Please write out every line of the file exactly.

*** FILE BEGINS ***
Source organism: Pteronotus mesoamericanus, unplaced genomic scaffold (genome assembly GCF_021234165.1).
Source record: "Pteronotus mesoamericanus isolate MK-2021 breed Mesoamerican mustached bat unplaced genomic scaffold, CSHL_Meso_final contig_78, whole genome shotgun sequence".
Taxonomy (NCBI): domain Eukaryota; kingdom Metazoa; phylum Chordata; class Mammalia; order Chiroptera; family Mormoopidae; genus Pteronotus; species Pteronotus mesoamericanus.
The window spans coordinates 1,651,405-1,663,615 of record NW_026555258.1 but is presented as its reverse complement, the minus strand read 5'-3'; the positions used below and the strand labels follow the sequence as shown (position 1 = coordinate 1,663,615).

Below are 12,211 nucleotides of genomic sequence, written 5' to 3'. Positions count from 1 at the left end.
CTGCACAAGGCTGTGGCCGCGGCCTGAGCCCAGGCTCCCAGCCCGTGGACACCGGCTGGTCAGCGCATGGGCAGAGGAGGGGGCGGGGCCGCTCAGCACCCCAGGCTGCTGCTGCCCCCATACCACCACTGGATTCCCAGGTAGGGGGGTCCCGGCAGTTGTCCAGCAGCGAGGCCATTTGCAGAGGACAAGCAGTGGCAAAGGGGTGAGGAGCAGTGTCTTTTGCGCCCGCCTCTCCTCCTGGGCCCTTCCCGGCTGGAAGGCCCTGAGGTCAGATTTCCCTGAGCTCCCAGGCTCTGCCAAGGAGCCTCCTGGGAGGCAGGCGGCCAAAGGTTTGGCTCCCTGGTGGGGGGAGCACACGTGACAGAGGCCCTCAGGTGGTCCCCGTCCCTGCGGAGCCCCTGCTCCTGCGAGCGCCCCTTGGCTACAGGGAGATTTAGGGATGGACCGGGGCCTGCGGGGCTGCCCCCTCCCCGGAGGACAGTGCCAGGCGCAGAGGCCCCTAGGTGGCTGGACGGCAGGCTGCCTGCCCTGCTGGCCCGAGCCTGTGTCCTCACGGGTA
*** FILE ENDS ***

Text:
Source organism: Pteronotus mesoamericanus, unplaced genomic scaffold (genome assembly GCF_021234165.1).
Source record: "Pteronotus mesoamericanus isolate MK-2021 breed Mesoamerican mustached bat unplaced genomic scaffold, CSHL_Meso_final contig_78, whole genome shotgun sequence".
Taxonomy (NCBI): domain Eukaryota; kingdom Metazoa; phylum Chordata; class Mammalia; order Chiroptera; family Mormoopidae; genus Pteronotus; species Pteronotus mesoamericanus.
The window spans coordinates 1,651,405-1,663,615 of record NW_026555258.1 but is presented as its reverse complement, the minus strand read 5'-3'; the positions used below and the strand labels follow the sequence as shown (position 1 = coordinate 1,663,615).

Below are 12,211 nucleotides of genomic sequence, written 5' to 3'. Positions count from 1 at the left end.
CTGCACAAGGCTGTGGCCGCGGCCTGAGCCCAGGCTCCCAGCCCGTGGACACCGGCTGGTCAGCGCATGGGCAGAGGAGGGGGCGGGGCCGCTCAGCACCCCAGGCTGCTGCTGCCCCCATACCACCACTGGATTCCCAGGTAGGGGGGTCCCGGCAGTTGTCCAGCAGCGAGGCCATTTGCAGAGGACAAGCAGTGGCAAAGGGGTGAGGAGCAGTGTCTTTTGCGCCCGCCTCTCCTCCTGGGCCCTTCCCGGCTGGAAGGCCCTGAGGTCAGATTTCCCTGAGCTCCCAGGCTCTGCCAAGGAGCCTCCTGGGAGGCAGGCGGCCAAAGGTTTGGCTCCCTGGTGGGGGGAGCACACGTGACAGAGGCCCTCAGGTGGTCCCCGTCCCTGCGGAGCCCCTGCTCCTGCGAGCGCCCCTTGGCTACAGGGAGATTTAGGGATGGACCGGGGCCTGCGGGGCTGCCCCCTCCCCGGAGGACAGTGCCAGGCGCAGAGGCCCCTAGGTGGCTGGACGGCAGGCTGCCTGCCCTGCTGGCCCGAGCCTGTGTCCTCACGGGTA